Habitat networks and food security: promoting species range shift under climate change depends on life history and the dynamics of land use choices
Habitat networks are often advocated as an effective measure for adaptation to climate change, while intensification of land use is a possible response to threats to food security.
We examined the question of whether woodland networks are likely to help promote species range shift, and tried to disentangle the influence of land use change, as mediated by land managers’ choices, climate change and dispersal ability.
Using Scotland as the study area, we considered species types with different dispersal abilities and, with the help of an Agent-Based Model, constructed four stylised scenarios in with different levels of woodland planting and different land managers’ choices. We then modelled range expansion of broadleaved woodland species having increasing dispersal abilities.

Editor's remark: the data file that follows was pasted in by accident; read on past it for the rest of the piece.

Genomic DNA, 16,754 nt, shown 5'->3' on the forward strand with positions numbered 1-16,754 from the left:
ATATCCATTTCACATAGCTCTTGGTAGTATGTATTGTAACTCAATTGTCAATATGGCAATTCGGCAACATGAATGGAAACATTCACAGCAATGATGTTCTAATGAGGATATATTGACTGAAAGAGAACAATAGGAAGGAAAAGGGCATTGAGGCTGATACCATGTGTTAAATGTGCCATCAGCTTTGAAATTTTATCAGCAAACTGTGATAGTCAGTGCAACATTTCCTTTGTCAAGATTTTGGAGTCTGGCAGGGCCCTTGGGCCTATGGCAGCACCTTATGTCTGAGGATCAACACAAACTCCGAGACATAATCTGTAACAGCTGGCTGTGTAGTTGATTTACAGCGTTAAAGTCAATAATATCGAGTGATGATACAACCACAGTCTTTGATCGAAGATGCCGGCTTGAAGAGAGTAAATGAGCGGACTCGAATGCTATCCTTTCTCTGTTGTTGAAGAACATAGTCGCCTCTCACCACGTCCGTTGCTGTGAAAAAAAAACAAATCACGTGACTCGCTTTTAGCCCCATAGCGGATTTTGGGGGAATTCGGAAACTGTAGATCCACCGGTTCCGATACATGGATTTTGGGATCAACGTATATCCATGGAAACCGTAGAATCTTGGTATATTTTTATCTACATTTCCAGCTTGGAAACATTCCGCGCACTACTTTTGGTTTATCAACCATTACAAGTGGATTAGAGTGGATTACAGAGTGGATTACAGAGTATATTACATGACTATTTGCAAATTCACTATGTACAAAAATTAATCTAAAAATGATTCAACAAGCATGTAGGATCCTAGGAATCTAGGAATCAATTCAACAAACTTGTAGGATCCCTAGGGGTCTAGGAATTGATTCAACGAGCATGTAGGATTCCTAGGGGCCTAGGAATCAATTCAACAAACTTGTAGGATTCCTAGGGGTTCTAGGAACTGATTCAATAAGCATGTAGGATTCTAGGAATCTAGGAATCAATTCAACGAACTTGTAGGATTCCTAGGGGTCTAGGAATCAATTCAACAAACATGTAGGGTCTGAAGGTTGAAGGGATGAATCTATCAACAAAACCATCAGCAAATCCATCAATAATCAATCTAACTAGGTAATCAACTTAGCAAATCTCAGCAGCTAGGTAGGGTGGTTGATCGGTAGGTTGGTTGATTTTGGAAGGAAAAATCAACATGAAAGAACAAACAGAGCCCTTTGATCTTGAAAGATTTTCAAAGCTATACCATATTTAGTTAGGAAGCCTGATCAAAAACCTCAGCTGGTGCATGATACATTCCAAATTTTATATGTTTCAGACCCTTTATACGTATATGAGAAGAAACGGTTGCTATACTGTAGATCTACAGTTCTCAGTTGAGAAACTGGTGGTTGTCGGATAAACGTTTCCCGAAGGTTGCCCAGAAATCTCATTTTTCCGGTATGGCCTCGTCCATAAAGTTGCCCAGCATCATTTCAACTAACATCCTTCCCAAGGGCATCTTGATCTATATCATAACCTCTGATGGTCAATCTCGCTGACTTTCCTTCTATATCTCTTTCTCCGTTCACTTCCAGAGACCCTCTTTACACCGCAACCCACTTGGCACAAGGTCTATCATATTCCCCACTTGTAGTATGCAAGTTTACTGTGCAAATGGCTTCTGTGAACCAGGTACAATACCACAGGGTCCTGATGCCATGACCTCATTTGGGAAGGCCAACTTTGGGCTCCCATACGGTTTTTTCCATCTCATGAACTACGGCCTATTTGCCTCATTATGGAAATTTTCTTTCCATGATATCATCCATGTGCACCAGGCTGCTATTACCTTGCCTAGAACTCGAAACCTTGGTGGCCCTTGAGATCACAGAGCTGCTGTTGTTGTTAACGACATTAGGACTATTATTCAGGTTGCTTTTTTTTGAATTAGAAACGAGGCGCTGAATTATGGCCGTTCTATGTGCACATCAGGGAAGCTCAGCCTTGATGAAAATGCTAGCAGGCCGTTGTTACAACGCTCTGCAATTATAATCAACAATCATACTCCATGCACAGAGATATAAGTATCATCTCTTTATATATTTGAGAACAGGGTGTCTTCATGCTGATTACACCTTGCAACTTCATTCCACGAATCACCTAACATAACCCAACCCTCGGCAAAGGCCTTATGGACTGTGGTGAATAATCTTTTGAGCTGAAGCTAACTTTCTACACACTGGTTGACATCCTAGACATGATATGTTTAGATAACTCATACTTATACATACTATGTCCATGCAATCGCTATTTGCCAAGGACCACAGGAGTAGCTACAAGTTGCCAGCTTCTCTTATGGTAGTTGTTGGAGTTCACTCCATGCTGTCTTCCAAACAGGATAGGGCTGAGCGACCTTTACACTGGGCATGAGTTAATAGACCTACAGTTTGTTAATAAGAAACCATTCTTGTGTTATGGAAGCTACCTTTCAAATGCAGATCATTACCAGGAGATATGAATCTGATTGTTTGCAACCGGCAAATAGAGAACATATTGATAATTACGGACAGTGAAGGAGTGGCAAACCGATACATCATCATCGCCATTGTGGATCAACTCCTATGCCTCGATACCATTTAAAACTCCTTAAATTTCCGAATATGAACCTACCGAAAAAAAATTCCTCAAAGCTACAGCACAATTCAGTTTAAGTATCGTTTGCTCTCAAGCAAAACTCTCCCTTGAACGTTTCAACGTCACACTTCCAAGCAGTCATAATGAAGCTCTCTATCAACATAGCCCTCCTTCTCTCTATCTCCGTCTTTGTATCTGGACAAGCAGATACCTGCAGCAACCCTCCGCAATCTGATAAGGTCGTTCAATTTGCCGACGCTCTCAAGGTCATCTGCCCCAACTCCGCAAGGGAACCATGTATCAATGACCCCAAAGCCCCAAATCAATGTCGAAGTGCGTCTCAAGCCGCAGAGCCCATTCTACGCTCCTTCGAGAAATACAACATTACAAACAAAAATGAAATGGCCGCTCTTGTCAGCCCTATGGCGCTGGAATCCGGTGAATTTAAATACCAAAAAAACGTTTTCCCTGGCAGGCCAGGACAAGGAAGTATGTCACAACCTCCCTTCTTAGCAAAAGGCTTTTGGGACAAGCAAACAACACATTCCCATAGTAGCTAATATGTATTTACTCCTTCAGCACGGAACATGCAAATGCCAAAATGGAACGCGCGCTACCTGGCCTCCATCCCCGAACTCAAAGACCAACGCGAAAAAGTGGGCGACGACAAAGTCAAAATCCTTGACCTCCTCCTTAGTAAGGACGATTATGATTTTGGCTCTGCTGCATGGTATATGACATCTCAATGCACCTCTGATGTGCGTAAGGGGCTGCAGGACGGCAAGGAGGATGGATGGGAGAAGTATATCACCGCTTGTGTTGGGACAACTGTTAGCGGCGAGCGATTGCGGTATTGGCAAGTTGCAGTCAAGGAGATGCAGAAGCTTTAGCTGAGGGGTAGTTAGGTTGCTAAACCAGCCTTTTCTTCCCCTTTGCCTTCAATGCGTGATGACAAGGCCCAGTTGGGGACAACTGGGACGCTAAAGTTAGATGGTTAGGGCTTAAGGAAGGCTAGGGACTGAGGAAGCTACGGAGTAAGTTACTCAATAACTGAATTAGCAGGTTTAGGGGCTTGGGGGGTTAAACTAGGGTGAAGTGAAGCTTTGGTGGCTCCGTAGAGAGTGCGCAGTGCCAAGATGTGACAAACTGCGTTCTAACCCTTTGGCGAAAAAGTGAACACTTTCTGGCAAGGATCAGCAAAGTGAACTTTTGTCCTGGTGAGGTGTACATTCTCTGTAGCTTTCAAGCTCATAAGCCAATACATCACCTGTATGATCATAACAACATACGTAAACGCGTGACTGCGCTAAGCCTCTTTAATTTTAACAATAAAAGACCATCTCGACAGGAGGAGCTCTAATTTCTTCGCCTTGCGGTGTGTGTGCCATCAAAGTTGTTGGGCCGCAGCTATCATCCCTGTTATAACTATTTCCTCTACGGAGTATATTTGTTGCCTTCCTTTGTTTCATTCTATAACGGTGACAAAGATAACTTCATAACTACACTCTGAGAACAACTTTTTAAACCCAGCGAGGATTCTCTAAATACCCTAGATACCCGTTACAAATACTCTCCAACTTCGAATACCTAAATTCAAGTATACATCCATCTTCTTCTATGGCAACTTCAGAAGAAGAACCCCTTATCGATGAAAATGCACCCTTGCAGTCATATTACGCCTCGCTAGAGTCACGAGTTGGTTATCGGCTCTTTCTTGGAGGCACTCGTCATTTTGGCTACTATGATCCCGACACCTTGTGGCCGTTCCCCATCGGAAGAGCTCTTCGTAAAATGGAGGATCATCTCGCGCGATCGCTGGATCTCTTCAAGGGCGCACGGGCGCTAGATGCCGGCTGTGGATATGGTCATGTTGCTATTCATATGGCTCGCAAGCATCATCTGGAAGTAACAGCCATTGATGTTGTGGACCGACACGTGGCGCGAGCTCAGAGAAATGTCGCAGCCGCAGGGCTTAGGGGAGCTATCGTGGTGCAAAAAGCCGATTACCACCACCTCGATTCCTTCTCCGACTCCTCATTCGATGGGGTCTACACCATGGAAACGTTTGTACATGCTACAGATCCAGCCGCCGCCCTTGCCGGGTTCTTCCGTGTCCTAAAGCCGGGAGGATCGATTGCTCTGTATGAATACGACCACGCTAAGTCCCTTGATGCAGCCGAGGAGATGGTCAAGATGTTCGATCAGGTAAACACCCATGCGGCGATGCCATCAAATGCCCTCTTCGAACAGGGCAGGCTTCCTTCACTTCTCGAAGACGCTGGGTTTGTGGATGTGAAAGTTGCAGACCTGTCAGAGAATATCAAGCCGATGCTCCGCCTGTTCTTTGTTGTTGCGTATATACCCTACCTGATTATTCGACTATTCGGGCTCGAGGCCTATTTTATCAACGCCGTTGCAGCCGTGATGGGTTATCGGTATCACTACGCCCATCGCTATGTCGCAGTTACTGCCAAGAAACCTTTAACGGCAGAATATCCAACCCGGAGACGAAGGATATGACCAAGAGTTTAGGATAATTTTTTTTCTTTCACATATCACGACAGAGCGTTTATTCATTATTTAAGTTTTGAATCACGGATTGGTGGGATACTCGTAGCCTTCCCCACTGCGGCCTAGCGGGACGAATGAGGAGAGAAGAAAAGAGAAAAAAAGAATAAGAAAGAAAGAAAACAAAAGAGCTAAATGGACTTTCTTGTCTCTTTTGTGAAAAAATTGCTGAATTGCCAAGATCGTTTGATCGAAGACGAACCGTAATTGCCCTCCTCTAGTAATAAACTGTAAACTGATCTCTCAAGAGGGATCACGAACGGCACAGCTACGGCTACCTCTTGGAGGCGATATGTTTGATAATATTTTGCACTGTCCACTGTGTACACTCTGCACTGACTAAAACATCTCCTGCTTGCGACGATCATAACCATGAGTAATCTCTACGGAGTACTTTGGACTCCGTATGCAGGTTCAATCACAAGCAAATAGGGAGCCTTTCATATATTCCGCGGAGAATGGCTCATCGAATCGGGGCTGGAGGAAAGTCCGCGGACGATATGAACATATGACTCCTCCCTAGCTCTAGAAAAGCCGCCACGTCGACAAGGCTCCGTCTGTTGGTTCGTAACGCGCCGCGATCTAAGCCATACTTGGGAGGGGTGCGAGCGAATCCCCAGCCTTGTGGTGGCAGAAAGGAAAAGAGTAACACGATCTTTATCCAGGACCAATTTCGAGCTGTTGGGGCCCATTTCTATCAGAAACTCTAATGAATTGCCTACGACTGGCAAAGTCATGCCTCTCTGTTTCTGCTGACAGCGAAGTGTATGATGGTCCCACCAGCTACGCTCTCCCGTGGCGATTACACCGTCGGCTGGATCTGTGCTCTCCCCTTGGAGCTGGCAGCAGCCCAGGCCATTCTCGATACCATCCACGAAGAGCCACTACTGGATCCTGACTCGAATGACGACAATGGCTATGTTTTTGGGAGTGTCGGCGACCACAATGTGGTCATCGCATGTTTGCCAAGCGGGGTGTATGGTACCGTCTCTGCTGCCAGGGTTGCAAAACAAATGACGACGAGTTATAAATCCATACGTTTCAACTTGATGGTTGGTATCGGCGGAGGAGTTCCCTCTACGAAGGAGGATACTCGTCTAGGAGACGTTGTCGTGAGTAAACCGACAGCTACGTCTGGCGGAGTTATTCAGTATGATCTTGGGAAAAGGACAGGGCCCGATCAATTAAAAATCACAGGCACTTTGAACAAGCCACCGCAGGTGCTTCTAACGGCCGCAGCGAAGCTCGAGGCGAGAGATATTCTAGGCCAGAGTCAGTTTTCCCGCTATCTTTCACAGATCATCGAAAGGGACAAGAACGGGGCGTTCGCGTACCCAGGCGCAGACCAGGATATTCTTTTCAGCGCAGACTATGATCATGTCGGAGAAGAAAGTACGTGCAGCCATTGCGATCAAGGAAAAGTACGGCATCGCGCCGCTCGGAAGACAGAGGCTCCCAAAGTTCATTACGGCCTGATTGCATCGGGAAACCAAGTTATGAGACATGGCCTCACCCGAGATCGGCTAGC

Woodland networks could help range shift for species with dispersal distance (DD) of more than 2 km, but would be no panacea if rapid range shift were needed to preserve population viability. In particular, land use choices influenced most the movements of species with DD between 2 and 5 km. Therefore for such species potential disequilibrium between climate and distribution can be mitigated by increasing stepping stones thus improving landscape permeability to movement. Species that had DD ≤2 km moved very slowly in our simulations, and this is consistent with paleo-ecological estimates.
For populations of species with short DD that might need to shift their distribution to remain viable, translocation could be a more effective conservation option than creating woodland networks.
KeywordsLandscape fragmentation Stepping stones Social simulation Disequilibrium Landscape adaptation Species migration
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